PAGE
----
Geert Wilders


And Dutch ex-patriot Ayaan Hirsi Ali:

Imagine if a leader within the tea party movement were able to persuade its members to establish a third political party. Imagine he succeeded—overwhelmingly—and that as their leader he stood a real chance of winning the presidency. Then imagine that in anticipation of his electoral victory, the Democrats and Republicans quickly modified an existing antidiscrimination law so that he could be convicted for statements he made on the campaign trail.

All of this seems impossible in a 21st-century liberal democracy. But it is exactly what is happening in Holland to Dutch parliamentarian Geert Wilders…

Article 137C of the penal code now states that anyone “who publicly, verbally or in writing or image, deliberately expresses himself in anyway insulting of a group of people because of their race, their religion or belief . . . will be punished with a prison sentence of at the most one year or a fine of third category.” It continues: “If the offense is committed by a person who makes it his profession or habit, or by two or more people in association, a prison sentence of at the most two years or a fine of fourth category will be imposed.”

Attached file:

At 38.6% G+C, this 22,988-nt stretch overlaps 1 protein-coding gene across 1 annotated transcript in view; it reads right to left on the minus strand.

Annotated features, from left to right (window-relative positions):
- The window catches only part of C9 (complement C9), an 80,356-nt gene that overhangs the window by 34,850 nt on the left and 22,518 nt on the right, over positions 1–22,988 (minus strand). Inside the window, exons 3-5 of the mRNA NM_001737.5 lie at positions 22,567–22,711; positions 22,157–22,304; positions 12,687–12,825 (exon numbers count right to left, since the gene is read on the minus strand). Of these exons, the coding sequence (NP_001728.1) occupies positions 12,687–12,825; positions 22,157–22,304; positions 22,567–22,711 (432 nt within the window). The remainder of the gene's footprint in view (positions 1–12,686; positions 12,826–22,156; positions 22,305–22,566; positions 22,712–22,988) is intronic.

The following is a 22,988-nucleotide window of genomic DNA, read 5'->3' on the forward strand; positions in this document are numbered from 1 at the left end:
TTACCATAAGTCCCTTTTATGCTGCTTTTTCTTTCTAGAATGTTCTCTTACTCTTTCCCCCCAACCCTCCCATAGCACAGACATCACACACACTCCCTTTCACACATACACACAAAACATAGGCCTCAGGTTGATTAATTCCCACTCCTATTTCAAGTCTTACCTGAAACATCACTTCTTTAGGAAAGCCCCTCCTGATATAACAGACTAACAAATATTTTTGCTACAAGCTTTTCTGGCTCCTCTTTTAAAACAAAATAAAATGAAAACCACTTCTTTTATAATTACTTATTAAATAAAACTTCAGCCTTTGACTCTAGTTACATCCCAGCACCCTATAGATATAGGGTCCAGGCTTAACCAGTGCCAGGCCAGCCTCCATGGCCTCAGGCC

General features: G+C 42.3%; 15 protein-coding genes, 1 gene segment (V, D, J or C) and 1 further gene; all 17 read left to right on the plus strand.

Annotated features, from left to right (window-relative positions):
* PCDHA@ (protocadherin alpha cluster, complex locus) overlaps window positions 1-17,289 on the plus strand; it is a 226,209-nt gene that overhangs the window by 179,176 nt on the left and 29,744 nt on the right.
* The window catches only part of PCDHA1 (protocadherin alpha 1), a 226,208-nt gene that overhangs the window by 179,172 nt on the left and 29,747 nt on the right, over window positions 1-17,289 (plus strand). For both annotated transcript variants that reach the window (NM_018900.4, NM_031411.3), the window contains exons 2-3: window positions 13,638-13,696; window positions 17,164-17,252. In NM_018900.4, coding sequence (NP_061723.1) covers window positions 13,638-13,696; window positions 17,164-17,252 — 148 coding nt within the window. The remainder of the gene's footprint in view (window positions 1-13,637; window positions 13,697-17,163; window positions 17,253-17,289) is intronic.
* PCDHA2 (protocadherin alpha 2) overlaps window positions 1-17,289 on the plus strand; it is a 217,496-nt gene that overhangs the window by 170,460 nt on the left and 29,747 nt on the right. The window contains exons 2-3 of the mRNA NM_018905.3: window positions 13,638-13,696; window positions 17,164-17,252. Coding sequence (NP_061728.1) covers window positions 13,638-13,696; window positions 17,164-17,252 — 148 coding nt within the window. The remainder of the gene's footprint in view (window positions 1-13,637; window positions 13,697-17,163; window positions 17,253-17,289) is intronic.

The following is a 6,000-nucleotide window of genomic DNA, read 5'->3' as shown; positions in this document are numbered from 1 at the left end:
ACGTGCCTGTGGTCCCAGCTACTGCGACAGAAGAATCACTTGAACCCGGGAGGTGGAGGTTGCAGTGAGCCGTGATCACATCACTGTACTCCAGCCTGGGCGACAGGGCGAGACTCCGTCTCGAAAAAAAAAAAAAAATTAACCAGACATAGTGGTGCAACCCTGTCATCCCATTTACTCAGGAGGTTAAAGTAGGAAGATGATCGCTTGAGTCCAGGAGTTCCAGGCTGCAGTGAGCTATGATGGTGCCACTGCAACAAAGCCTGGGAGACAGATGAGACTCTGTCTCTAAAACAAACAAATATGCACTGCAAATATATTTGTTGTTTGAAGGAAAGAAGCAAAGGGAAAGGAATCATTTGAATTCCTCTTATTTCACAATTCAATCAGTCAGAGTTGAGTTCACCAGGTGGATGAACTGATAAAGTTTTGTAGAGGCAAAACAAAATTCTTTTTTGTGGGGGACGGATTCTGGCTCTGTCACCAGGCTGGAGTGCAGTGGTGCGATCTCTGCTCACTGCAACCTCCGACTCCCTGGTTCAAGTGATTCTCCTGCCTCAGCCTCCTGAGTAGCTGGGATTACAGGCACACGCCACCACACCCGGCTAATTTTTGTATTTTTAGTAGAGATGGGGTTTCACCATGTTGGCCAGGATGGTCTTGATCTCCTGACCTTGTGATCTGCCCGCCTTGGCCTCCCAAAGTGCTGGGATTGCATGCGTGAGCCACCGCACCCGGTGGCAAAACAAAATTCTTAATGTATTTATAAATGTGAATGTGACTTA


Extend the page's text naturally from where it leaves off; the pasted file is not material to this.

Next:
And so since Oct. 4, Mr. Wilders has filed into court to defend himself in this blasphemy trial. If he loses—and the chances are high, given that the presiding judges haven’t been subtle about their bias against him—he will face fines or time in jail…

How is it possible that a mature European liberal democracy is prosecuting an elected member of parliament for his political opinions on the most pressing issue of the day—namely, Islamic fundamentalism? There are three main reasons.

First, there is the matter of traditional politicians’ discomfort with Mr. Wilders. Historically, the Netherlands has insisted on the idea of “consensus.” Though on paper this means compromise, in practice it has meant conformity of thought and a refusal to rock the boat on controversial issues.

No issue has tested this comfortable consensus more than the ascent of Islam, first presented by immigrants from Morocco and Turkey in the 1960s and 1970s, and then by asylum-seekers and refugees from various Muslim countries beginning in the 1990s. Most elites responded by preaching “tolerance.” Give Muslim immigrants benefits and wait until they voluntarily integrate, their argument goes. Even if that process would take generations—even when it became apparent that some Muslims practiced female genital mutilation and honor killings, and imams openly urged their congregations to reject Dutch culture and law—citizens were not to criticize Islam.